Employment Law Litigation: Count the Cost Before Waging the War

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When Sun Tzu wrote “The Art of War” in the sixth century B.C., he probably wasn’t thinking about how his advice would apply to employment law litigation in the 21st century, but he might as well have. One of his most famous quotes from that epic military treatise is “Those who wish to fight must first count the cost.” A recent example from Washington state shows the value of following this sage advice.

The Field Of Battle

Andrew Fiore worked for PPG Industries for a relatively brief period of time, roughly nine months, in 2009.  He was employed as a Territory Manager, which called for him to service retail stores throughout Washington and Oregon, assisting in the selling of paint and paint products for PPG. His actual job involved him managing color samples at the paint counter of these retail stores, including rotating stock, building displays, and performing manual labor. His job also called for him to directly interact with the customers and contractors who were looking to buy products.

PPG considered him an “exempt” employee, which means they paid him a fixed salary and did not pay him any overtime. In their view, his primary job responsibility was “promoting sales,” which meant that he fit into one of the white-collar exemptions that allowed them to pay him a fixed salary no matter how many hours he worked per week. According to Mr. Fiore, he worked a considerable amount of time beyond 40 hours per week during his brief stint at PPG, travelling to and from the 11 stores in his territory, handling after hours email and phone calls, and other functions besides his in-store job responsibilities.

After his employment at PPG ended, Mr. Fiore brought a wage and hour lawsuit against PPG, contending that his duties principally consisted of manual labor and conducting individual sales, and thus he should have been entitled to overtime pay. After sitting down and calculating how much he thought he should have been paid, Mr. Fiore concluded that he had been shorted about $12,000.

Now $12,000 is nothing to sneeze at. It’s a considerable sum of money to the vast majority of people in this country, and someone who believed he earned that money fairly would certainly not want to give it up. From an employer’s perspective – even an international conglomerate – $12,000 is no small chunk of change either. PPG decided after it received the lawsuit that it was willing to fight Mr. Fiore’s efforts to recoup that money and instructed its lawyers to defend the case vigorously. And fight it vigorously they did. For the next three years, the lawyers for PPG and Mr. Fiore waged a battle over this issue at arbitration, then at trial court, then at the Court of Appeals, and finally at the Washington Supreme Court.

When the dust settled a few weeks ago after years of fighting, the courts concluded that Mr. Fiore was entitled to recover his $12,000 (now doubled to $24,000 as a punishment for “willfully” withholding the overtime pay). And to cap it all off, the Court also told PPG that it had to reimburse Mr. Fiore’s attorneys their fees for fighting the case on his behalf, which total over $700,000. Yes, you read that correctly – nearly three quarters of a million dollars spent fighting over $12,000.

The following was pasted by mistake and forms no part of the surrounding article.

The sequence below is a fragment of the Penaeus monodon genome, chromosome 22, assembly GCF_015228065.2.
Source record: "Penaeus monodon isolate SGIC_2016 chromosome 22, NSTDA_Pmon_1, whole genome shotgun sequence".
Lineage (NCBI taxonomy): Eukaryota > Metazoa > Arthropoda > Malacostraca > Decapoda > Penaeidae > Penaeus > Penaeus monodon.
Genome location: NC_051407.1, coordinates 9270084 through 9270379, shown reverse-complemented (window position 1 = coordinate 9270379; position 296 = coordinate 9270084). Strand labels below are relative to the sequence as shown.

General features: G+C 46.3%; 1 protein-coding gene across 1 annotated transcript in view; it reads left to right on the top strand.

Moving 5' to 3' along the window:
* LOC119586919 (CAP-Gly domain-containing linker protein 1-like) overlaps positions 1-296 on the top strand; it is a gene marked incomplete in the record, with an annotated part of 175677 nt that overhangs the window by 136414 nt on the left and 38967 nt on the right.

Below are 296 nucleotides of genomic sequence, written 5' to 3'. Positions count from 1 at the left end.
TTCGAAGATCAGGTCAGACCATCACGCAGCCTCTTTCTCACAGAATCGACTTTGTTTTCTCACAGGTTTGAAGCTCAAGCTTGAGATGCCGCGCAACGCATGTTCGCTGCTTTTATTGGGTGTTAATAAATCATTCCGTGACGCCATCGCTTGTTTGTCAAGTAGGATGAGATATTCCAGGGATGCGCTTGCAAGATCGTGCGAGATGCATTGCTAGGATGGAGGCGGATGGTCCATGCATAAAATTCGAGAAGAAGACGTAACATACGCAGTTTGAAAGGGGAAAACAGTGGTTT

Could It Still Be Worth It?

This is not necessarily an uncommon scenario. For a variety of reasons, employers often far outspend in defense costs what it would have taken to simply settle a case early on. In PPG’s view, this matter was a “test case” that would have national implications for many of its workers, which is one reason to go toe to toe all the way to the state Supreme Court.

In many other cases, employers decide to draw a line in the sand and fight a particular case to set an example for other disgruntled workers (or former workers) who may be thinking about filing a lawsuit but will think twice if they know the company will forcefully fight their case. In still other cases, employers just decide to fight a case on principle grounds – they know they are in the right, and they would rather spend money defending their position than “paying off” someone undeserving of any reward.

Of course, all of these reasons are quite justified, and at the end of the day PPG might say that they would do it all over again if they had to.  But for some employers, another quote from Sun Tzu’s Art of War might be applicable when thinking about fighting employment litigation: “He will win who knows when to fight and when not to fight.” For some companies, spending $700,000 to fight a $12,000 claim is worth the money. For many others, this story is a cautionary tale about when to fight and when to think about resolving a case in a different manner.

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